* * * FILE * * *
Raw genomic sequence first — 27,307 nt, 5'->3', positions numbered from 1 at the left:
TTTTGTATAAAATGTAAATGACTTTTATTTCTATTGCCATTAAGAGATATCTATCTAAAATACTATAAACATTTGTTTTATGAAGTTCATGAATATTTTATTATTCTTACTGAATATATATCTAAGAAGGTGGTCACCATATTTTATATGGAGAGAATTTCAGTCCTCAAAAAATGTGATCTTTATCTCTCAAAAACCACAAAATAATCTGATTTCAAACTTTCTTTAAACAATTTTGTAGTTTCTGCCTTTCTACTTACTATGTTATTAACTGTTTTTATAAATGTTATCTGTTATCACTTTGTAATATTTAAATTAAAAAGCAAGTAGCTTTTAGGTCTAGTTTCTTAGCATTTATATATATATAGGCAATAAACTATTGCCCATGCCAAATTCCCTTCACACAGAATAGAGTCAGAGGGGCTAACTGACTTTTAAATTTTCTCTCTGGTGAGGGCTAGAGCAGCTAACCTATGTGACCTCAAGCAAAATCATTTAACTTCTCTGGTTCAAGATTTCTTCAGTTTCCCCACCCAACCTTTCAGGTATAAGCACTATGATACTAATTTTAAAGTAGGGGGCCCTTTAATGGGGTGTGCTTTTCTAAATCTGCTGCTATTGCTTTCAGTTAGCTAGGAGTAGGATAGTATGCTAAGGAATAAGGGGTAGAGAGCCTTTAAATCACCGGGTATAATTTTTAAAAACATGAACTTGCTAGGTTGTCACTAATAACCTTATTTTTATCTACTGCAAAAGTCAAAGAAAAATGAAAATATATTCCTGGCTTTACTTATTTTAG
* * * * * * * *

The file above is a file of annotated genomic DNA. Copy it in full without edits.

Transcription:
Raw genomic sequence first — 27,307 nt, 5'->3', positions numbered from 1 at the left:
TTTTGTATAAAATGTAAATGACTTTTATTTCTATTGCCATTAAGAGATATCTATCTAAAATACTATAAACATTTGTTTTATGAAGTTCATGAATATTTTATTATTCTTACTGAATATATATCTAAGAAGGTGGTCACCATATTTTATATGGAGAGAATTTCAGTCCTCAAAAAATGTGATCTTTATCTCTCAAAAACCACAAAATAATCTGATTTCAAACTTTCTTTAAACAATTTTGTAGTTTCTGCCTTTCTACTTACTATGTTATTAACTGTTTTTATAAATGTTATCTGTTATCACTTTGTAATATTTAAATTAAAAAGCAAGTAGCTTTTAGGTCTAGTTTCTTAGCATTTATATATATATAGGCAATAAACTATTGCCCATGCCAAATTCCCTTCACACAGAATAGAGTCAGAGGGGCTAACTGACTTTTAAATTTTCTCTCTGGTGAGGGCTAGAGCAGCTAACCTATGTGACCTCAAGCAAAATCATTTAACTTCTCTGGTTCAAGATTTCTTCAGTTTCCCCACCCAACCTTTCAGGTATAAGCACTATGATACTAATTTTAAAGTAGGGGGCCCTTTAATGGGGTGTGCTTTTCTAAATCTGCTGCTATTGCTTTCAGTTAGCTAGGAGTAGGATAGTATGCTAAGGAATAAGGGGTAGAGAGCCTTTAAATCACCGGGTATAATTTTTAAAAACATGAACTTGCTAGGTTGTCACTAATAACCTTATTTTTATCTACTGCAAAAGTCAAAGAAAAATGAAAATATATTCCTGGCTTTACTTATTTTAG